machine brains

Michael Edelman mje at mich.com
Mon Mar 1 09:05:07 EST 1999



dmb106 wrote:

> On Thu, 18 Feb 1999, Michael Edelman wrote:
> >
> > > ..."Thinking" occurs in mammals. It is the interpolation of extra synaptic
> > > events between sensory input and motor output. ....) Don't waste time talking
> > > about our
> > > awareness of the brain's thoughts. That belongs to religion.
> >
> > You're  defining the problem down to a much simpler, and much less interesting
> > one. Self-awareness is the heart of conciousness.
> >
> > We all know we're self-aware, and there's no need to invoke metaphysics to
> > realize that humans and many other animals can plan- which is to say they can
> > create internal, counterfactual models in their mind and experiment with them.
> >
> >  You seek to explain the brain as a robot with a strict mechanistic theory. But
> > if that's the case, who is writing this note?
>
> The robot is. You are nothing more that an intentional system. We
> ascribe beleifs and desires to you because that gives us most
> predictive power and understanding. Does that make the beleifs and
> desires we ascribe real?

If you are the intentional system, you are doing the writing. If you maintain that
the brain is doing the writing, you may as well say that the hand is doing the
writing. What is the prime mover?

>         I agree that self-awareness is the heart of conciousness, but
> if this is the case ask your self one more question...
> What is the difference between being self aware and behaving as though
> you are self aware?

To an outside observer, perhaps none. But our idea of the existence of self-awareness
is based on the notion that we all share the experience of self-awareness.

> ...A rat is aware that a red light means food, for example, and it
> behaves in such a way so as to eat. We do not, however, ascribe any
> internal life to the rat.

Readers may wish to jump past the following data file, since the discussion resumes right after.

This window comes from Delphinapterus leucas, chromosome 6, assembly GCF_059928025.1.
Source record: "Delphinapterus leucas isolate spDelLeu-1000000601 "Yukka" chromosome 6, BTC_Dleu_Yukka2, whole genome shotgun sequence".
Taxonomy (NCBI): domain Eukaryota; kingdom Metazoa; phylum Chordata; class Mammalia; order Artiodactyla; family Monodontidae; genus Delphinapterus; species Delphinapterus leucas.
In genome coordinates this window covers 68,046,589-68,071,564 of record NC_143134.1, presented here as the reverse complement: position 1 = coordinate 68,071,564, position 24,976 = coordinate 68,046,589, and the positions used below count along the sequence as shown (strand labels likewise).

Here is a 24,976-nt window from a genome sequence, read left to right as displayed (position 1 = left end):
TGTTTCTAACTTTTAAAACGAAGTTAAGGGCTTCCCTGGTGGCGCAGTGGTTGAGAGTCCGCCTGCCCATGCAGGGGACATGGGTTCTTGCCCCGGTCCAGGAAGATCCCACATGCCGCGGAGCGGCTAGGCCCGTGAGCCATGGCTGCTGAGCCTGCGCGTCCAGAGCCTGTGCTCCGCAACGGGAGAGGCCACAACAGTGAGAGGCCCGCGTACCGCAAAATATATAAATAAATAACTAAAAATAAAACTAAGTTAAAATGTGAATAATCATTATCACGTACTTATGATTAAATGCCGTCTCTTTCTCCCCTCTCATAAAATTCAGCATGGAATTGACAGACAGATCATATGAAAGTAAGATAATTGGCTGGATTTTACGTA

Though perhaps we should. It is not that we deny the rat an external life- only that
it is not necessary to ascribe this to explain most rat behavior.

Of course when we speak of conditioned behavior in lab rats we're talking descriptive
statistics and probabilities; we cannot with 100% accuracy predict the behavior of a
single rat. But that's also true of much human behavior. Macroeconomics is the
description of average behavior of large groups of humans; predicting individual
behavior is far from easy.

> - if you do then just think of a lower
> organism which could be similarly conditioned. We humans have the
> added ability of being aware that we are aware that a light means
> food, in some bizare experiment.

> It is my beleif that this infinate regress is what we call awareness.

Where do you get the infinity? We're aware that we're aware, and I suppose we could
conceivably be aware of *that*, but in general, we're not. At least, we don't, as a
rule, engage in infinite recursive metal descent. The problem with inifinities is
that they take an infinite amount of time to resolve...but we live finite lives and
make decisions in finite time.

> The fact that it is an infinate regress is not key, it just makes it
> intractable.  Just think about what it is like to be aware of
> somthing? i.e. aware that it is daytime, I dont think you have to be
> concious to do this. Then extend the idea and become aware that you
> are aware- why would you need to be concious at the next step? yet the
> effect of all this unconcious computing is what we call conciousness.

I don't think you're explained or described conciousness there. You've rather pushed
the problem back an infinite number of steps. Self-awareness is but one property of a
concious agent.

--
Michael Edelman     http://www.mich.com/~mje
Telescope guide:    http://www.mich.com/~mje/scope.html
Folding Kayaks:     http://www.mich.com/~mje/kayak.html





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